Cameron Hodgkins is a man who is always under enormous pressure to deliver. He is the chief curator at the MCG and is constantly confronted with difficult situations. A classic example of his testing job is when he and his team had to convert the ground from an AFL football setting into a world-class cricket venue.
"The grand final finishes and the very next day we've excavated the centre (of the ground) and cleaned off the slab," Hodgkins explained. "We're then arranging for road permits and all those fun things to bring the 'drop-in' wickets in one by one. And we have got ten of those."
The whole process of re-arranging the centre of the ground takes around a week. The process of 'dropping in' the pitches is a large-scale production. It requires the closure of Brunton Avenue - the main thoroughfare next to the ground - and the use of cranes to lower the pitches into place.
Staff place the 'drop-in' wickets onto a concrete slab in the middle of the ground, while at the same time renovating the outfield. "It is our only real opportunity to get rid of a lot of organics that have accumulated during the cooler months and really set ourselves up for the following winter, rather than the current summer."
Currently, the MCG uses sand as its surface base with cool climate rye and couch grass placed on top, giving a similar affect to a golf green.
Hodgkins admits that trying to produce a quality surface for AFL matches is more difficult than it seems. "Quite often most people accept that a football ground is what it is. But now, with sports medicine and so forth, the turf has to comply with all the standards which the AFL has set. It has been a challenge for me."
Spare a thought for curators of local grounds who, because of the horrible drought, battle hard to try and keep an even covering of grass across a whole field, let alone trying to keep the turf green.
Unfortunately, Australia is heading towards what could possibly be the hottest, driest and deadliest summer in our history. With summer approaching, Hodgkins and his staff are preparing to cope with the intense Melbourne heat by using wetting agents.
The MCG, due to its hosting of professional sports, is allowed special considerations and receives some leeway from the State Government in terms of water restrictions. But Hodgkins is adamant that they will use their special water restrictions sensibly and with care.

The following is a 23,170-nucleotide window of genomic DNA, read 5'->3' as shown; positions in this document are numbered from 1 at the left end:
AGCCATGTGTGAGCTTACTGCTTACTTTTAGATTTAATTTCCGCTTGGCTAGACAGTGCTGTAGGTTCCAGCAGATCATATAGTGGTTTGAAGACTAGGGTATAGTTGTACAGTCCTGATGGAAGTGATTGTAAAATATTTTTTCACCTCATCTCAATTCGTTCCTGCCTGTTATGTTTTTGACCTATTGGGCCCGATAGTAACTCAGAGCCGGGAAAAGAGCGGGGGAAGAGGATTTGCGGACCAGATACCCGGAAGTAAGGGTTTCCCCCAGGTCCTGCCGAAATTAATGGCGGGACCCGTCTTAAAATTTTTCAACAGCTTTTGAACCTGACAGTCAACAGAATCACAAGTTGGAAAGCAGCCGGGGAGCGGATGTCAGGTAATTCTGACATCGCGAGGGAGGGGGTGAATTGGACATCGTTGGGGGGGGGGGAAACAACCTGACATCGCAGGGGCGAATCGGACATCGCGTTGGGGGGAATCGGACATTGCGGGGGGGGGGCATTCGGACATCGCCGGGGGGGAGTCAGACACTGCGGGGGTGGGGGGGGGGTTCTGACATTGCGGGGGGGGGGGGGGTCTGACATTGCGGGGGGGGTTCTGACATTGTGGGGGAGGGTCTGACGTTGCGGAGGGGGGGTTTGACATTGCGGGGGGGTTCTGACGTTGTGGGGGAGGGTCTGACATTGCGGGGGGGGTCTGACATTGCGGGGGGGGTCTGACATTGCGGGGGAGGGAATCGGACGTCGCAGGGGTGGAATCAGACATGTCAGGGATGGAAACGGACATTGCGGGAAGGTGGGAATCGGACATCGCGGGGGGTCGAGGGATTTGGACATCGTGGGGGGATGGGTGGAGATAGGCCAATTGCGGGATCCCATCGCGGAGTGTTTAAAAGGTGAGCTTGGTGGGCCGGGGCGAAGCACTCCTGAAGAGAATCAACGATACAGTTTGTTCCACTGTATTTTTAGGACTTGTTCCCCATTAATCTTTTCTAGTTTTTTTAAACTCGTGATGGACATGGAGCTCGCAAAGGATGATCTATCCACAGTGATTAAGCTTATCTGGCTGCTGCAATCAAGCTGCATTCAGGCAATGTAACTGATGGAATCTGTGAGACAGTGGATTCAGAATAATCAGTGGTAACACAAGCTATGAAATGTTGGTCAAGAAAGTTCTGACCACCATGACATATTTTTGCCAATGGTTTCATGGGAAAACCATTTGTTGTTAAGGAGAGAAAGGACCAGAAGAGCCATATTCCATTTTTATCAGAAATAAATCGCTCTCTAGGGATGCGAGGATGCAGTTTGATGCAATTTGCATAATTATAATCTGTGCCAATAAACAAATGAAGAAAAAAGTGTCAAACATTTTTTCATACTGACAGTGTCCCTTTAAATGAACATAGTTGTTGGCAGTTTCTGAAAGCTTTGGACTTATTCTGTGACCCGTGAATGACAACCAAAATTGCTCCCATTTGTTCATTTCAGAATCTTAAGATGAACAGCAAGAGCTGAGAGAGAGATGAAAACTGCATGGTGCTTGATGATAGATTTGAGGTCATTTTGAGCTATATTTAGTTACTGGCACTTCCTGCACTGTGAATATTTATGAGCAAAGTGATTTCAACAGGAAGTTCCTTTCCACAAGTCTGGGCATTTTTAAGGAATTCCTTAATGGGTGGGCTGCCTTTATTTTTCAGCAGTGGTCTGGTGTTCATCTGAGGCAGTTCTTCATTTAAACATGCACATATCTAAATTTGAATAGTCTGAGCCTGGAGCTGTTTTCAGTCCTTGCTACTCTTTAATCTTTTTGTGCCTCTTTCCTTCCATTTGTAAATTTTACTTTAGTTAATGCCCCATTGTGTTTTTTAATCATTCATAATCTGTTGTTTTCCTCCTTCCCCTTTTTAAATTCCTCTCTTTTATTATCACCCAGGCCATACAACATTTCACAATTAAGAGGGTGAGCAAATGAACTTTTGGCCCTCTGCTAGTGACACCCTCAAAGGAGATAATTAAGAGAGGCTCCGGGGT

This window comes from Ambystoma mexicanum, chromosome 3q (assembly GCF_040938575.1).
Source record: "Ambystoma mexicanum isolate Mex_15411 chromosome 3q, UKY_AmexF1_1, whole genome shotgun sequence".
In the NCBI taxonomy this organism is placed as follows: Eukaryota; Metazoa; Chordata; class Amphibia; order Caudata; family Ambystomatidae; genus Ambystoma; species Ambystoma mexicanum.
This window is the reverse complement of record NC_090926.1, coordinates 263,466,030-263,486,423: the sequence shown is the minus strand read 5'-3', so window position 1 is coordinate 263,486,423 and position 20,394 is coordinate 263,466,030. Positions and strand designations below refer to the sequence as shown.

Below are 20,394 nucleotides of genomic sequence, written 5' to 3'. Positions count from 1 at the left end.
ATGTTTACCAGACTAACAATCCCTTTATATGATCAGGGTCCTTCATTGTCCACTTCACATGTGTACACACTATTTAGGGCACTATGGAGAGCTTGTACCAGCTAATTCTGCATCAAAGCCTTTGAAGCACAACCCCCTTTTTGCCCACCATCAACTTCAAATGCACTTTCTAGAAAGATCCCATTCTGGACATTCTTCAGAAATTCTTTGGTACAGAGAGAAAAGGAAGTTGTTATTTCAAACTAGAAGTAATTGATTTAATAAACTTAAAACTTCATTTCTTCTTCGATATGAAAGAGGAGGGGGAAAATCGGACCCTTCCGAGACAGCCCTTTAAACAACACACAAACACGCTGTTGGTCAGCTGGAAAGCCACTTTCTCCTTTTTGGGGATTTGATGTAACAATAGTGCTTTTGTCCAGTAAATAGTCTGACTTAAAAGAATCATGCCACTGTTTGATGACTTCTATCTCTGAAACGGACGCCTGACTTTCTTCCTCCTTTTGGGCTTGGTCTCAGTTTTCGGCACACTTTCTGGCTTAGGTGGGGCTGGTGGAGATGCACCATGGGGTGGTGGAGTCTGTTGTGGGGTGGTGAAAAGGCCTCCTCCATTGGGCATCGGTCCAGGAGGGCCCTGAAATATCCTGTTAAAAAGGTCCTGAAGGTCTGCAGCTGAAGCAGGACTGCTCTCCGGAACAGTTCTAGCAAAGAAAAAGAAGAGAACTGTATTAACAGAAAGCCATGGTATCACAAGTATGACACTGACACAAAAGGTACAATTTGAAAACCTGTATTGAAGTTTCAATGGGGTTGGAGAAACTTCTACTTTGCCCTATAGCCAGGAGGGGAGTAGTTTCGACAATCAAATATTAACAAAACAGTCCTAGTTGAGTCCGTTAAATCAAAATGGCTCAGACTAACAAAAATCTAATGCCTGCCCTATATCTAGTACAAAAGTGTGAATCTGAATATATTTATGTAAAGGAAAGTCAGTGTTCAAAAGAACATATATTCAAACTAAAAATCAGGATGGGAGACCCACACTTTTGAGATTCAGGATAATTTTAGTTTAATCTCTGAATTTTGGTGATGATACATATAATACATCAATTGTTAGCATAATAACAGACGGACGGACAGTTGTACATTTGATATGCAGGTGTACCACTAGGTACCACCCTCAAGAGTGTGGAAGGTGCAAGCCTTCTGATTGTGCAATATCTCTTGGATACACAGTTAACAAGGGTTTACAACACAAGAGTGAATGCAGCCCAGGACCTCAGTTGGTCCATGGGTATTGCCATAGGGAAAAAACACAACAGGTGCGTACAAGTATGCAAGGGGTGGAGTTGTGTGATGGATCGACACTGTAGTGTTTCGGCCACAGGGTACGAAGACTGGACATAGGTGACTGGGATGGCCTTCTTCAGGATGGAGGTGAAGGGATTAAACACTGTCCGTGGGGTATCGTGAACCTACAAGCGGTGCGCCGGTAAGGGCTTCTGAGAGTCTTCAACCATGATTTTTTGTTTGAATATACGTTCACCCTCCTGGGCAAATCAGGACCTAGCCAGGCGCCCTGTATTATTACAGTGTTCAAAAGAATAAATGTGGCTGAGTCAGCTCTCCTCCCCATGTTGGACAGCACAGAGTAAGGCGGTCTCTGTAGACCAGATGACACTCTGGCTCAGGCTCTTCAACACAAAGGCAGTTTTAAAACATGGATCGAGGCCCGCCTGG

"In the past we have often irrigated to evaporation. So we monitored what evaporation we got during the week and we'd irrigate to 110% evaporation, so it was a more than copious consumption. Now we irrigate to 75% evaporation, so that's a 35% saving right there and we are obviously conscious that if it doesn't need irrigating we don't do it."
A former curator of the Bellerive Oval in Hobart, Hodgkins says that while he's enjoyed his previous jobs, nothing compares to the aura and challenges of the MCG. "I guess it is probably the pinnacle of what I do in terms of being a curator," Hodgkins explained.
"Just being able to test myself and whether I could manage all the turf aspects and requirements of the MCG was certainly something that attracted me (to the job)." "I love what I did down at Bellerive, but it would be rare for someone to pass up the opportunity to be in charge at the MCG."
So this summer, whether you are taking the field or watching from the couch, think about all the hard work that curators, like Hodgkins, put into their own respective grounds. Because, unlike their bat and ball wielding colleagues, the curators' work often goes unnoticed.
Source & More: www.upstart.net.au